Well, there you go again
Oct. 26, 2006—a date which shall live in infamy. Or so I thought that Thursday morning, after absorbing a barrage of e-mails and phone calls ripping our endorsements.
One in particular.
“CN&R’s council endorsement today was one of the stupidest things I’ve seen in your newspaper in the paper’s 29 years here. With pro-developer Sorensen getting E-R and CN&R endorsement, we get a developer majority. Thanks a lot …”
“What has happened to this once-respectable voice of reason?”
“Hope you’re pleased with yourself for fucking up the city! [click]”
As it turns out, the man these people thought we should have endorsed, Tom Nickell, ended up winning. Along with the progressives we did endorse, he kept the balance of power in favor of the left, at 5-2 instead of 4-3.
Oct. 23, 2008—a date which shall live in …?
I’ll know mid-afternoon. Coincidentally, albeit conveniently, I’m booked to observe the county registrar’s precinct training all morning.
I predict more disappointment than anger over the fact we again endorsed Mark Sorensen. A 4-0 conservative sweep is an improbability, and our reason now is pretty much our reason then. Still, based on the number of support letters, I know the many friends of Ali Sarsour will take issue with his omission.
As in the case of Nickell, I won’t get caught in the “why not” trap—I don’t want in any way to diminish him, which is what comparisons tend to do. He is a good man, a righteous man, and will make a fine councilman if elected.
In considering the eight candidates, our editorial board favored five, but there aren’t that many seats available. (Unless the council votes to play musical chairs each meeting …)
The most arduous deliberation was for Chico school board.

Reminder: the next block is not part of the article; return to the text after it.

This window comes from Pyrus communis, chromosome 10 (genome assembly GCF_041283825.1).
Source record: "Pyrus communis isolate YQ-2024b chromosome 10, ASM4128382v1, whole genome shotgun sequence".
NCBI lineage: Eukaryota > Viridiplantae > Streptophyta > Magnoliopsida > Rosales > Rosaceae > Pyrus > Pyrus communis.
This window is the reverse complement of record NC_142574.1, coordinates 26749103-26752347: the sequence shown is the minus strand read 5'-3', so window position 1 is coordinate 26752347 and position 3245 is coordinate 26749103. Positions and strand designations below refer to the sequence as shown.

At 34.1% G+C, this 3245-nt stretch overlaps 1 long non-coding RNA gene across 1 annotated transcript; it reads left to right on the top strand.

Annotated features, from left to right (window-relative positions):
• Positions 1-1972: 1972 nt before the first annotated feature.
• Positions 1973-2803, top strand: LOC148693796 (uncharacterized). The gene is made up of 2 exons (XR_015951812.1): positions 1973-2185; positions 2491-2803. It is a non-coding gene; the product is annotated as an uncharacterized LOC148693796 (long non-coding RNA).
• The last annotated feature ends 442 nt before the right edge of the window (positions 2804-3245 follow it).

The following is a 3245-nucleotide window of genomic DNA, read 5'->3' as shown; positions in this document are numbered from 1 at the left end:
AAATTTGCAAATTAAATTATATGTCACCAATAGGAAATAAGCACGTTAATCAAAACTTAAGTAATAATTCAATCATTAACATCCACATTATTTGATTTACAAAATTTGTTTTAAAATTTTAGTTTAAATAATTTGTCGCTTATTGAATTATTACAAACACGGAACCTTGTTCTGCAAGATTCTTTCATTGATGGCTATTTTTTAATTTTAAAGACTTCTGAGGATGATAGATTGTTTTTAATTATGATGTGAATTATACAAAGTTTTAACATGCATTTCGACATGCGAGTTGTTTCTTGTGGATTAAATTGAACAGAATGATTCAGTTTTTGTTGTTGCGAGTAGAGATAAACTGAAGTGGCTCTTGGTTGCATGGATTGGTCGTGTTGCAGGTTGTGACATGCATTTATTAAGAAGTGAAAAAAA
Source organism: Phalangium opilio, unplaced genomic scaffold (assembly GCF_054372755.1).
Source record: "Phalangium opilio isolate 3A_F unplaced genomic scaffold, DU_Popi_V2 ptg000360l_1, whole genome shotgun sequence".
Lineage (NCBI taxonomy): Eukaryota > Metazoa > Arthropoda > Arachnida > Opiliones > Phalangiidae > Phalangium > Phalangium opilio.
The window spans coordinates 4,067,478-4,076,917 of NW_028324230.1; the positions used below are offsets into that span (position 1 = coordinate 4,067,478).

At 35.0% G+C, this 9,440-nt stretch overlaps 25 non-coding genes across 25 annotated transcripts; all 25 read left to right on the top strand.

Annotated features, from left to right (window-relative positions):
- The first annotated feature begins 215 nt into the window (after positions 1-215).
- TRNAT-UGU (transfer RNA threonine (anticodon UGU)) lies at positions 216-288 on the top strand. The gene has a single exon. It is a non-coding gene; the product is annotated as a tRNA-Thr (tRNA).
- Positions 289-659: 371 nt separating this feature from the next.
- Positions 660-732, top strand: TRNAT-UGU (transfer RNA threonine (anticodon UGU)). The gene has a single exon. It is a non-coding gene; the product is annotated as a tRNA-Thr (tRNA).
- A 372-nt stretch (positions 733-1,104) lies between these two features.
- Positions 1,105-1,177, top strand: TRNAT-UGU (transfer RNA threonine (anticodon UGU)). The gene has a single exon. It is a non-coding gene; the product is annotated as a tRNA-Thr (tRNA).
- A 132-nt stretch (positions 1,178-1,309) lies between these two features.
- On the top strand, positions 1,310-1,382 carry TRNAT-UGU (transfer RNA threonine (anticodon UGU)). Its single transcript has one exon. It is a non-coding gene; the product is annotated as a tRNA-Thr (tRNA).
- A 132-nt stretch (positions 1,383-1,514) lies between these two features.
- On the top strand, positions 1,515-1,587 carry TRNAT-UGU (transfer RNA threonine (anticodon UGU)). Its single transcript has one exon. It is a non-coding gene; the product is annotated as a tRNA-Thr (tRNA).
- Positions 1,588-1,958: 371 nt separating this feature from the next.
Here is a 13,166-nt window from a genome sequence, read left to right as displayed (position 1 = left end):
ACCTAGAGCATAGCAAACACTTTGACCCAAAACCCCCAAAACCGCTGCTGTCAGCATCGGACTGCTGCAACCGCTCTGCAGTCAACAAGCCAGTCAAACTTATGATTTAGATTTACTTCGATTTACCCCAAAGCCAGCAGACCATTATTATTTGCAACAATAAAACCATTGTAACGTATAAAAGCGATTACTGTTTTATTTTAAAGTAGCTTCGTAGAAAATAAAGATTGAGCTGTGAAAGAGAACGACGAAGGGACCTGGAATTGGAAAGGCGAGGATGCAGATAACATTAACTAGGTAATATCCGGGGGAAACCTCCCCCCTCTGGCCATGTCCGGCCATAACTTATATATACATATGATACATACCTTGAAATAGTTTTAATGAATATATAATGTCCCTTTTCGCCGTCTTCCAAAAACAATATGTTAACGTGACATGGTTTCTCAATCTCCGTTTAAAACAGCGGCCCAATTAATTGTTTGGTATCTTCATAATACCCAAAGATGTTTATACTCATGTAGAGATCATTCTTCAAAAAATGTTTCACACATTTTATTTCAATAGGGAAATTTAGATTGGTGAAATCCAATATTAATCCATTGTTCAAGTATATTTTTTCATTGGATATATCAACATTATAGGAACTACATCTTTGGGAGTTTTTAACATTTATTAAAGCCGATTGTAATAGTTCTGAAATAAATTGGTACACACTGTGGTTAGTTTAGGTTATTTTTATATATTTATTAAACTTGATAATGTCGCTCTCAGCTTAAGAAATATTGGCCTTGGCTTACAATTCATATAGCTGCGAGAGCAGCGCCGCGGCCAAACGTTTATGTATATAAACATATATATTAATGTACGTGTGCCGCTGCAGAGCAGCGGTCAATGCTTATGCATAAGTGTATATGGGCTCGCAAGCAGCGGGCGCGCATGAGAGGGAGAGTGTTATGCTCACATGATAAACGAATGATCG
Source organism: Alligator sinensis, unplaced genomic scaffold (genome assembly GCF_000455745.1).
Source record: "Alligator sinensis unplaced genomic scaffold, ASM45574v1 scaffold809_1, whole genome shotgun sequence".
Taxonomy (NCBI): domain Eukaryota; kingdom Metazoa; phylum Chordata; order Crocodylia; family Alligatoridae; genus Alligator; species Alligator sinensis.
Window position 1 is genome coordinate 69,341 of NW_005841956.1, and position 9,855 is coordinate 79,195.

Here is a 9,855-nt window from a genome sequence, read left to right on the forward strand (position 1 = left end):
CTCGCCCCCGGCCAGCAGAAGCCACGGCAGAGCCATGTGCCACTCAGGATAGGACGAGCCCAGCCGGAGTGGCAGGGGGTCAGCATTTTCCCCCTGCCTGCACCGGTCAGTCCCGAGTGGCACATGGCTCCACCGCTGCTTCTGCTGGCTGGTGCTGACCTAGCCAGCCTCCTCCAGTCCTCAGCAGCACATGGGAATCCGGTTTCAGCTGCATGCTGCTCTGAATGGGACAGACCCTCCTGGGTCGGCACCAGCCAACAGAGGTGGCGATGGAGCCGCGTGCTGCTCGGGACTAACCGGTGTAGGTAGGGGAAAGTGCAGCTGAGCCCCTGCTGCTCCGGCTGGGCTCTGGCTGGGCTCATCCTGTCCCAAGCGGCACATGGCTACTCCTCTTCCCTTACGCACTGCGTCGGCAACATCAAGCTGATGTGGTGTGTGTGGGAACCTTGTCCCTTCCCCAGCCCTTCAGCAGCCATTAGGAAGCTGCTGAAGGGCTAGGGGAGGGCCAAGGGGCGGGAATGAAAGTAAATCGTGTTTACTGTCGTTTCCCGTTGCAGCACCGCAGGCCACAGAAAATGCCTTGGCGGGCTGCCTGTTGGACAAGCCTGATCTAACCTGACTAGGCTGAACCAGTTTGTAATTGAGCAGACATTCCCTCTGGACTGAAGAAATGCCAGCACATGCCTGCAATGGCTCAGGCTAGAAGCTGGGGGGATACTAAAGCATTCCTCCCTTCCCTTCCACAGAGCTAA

Liz Griffin missed a big opportunity to introduce herself at the League of Women Voters’ forum this month, but we’re not going to hold a family vacation against her. We came away from our candidate interview impressed with her energy, knowledge, perspective, energy, experience … and did I say energy?
That left four candidates for one seat.
David Pollak (who also missed the candidates forum but came in on a Saturday to meet with us) is a devoted parent and a decent guy who attends his daughters’ field hockey games instead of board meetings—explaining both why I like him and why we just couldn’t endorse him.
Zane Schreder clearly has a passion for education. He’s also one intense dude. He’s also got a conflict-of-interest problem I don’t think he can explain away. As a school project manager, he’d need to recuse himself from every facilities improvement vote because he’d invariably have a working relationship with at least one of the bidders. That negates his biggest plus.
Jjon Mohr is a force of nature. He’s convinced the district has fundamental problems, and he won’t rest until he ferrets them out. As much as I think CUSD would benefit from some serious scrutiny, I don’t think an atomic blast is the best source of illumination.
That leaves Reed, the incumbent, who’s served four taxing years. Much that’s afflicted the district has been beyond her control; still, I question whether she’s looked at problems with a critical-enough eye. Asking pointed questions isn’t the same as asking hard questions.
In the end, my gut said Pollak, but my head (and editorial board colleague) said Reed—as does our endorsement.